Asana of the Week: Savasana

This week, we'll look at Savasana (Corpse Pose), sometimes called Mrtasana (Death Pose) or less morbidly, the "Sponge."  This pose, in which the practitioner lies on his or her back, legs and arms open enough to allow air and energy to flow, is the final pose of the asana practice.  It is a resting pose, to be sure, but it is not without it's challenges.

Savasana is a continuation of the meditation.  The purpose here is to relax -- to surrender control of body and breath -- without losing the awareness cultivated through the asana or pranayama practice.  This is much more difficult than it sounds.

BKS Iyengar has written of this pose that "the stresses of modern life are a strain on the nerves, for which Savasana is the best antidote."  Savasana not only removes fatigue from the body but, when practiced with intention, quiets the mind and strengthens the practitioner's ability to enter a relaxed, meditative state.  This, in turn, heightens one's ability to function in an environment of total assault on the senses, something that many of us face on a daily basis whether we realize it or not.  (Forget battle or natural disasters, have you been to a mall lately?)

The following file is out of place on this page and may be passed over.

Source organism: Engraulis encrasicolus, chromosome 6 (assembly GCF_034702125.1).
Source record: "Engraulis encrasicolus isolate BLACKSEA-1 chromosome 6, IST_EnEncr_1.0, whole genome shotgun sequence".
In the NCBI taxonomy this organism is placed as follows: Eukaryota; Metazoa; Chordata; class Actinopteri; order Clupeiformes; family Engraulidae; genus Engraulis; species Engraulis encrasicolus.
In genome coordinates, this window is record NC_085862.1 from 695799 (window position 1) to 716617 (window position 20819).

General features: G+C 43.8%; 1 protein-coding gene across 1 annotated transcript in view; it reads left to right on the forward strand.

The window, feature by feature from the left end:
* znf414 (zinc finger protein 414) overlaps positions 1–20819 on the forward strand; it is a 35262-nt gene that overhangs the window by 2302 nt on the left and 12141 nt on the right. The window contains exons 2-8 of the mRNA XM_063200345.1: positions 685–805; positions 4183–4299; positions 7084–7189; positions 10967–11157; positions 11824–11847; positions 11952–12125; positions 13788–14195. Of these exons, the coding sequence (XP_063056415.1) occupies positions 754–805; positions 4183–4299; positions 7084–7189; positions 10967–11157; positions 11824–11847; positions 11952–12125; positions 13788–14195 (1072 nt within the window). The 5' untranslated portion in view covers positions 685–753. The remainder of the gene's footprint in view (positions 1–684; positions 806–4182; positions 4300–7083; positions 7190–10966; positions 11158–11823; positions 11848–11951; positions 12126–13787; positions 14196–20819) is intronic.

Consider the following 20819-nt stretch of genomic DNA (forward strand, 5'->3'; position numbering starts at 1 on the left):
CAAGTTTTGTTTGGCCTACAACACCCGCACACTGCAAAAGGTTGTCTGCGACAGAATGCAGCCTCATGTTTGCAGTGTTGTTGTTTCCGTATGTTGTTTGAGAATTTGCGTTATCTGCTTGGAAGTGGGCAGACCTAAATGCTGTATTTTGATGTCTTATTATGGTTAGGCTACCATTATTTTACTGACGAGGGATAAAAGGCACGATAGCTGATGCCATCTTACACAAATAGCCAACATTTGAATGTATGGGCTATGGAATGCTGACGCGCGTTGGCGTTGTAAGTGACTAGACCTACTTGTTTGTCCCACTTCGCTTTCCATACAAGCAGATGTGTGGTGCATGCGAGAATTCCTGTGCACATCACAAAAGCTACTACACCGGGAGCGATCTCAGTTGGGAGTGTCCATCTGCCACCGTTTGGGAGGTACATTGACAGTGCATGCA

I find that consistent practice of Savasana for at least a few minutes a day adds significant depth and perspective to my practice, as a whole.  While the idea of death as relief may be an uncomfortable subject for some, it is important to remember that Savasana is the reward, the moment of transition.  While it is tempting to skip the final posture and get on with your day after practice, to forgo rest or allow the mind to wander is to relinquish the fruits of your labor.  So why not stay a while and enjoy?


  1. Thanks for tackling this pose...I often end up skipping it because I practise at home and some chore, or just getting out the door, is calling my name. I'm probably focusing too hard on getting stronger and better, and really, resting is equally important for that. I'll try changing my mindset - thinking of it as a challenge might help ;-)

  2. You know, it took me such a long time to really get savasana. I mean it seems like the easiest pose but it really is one of the most important to allow your body to set back into the floor. When I first started I just thought it was "resting time" Now I see it as a very important pose that helps me take in everything I just did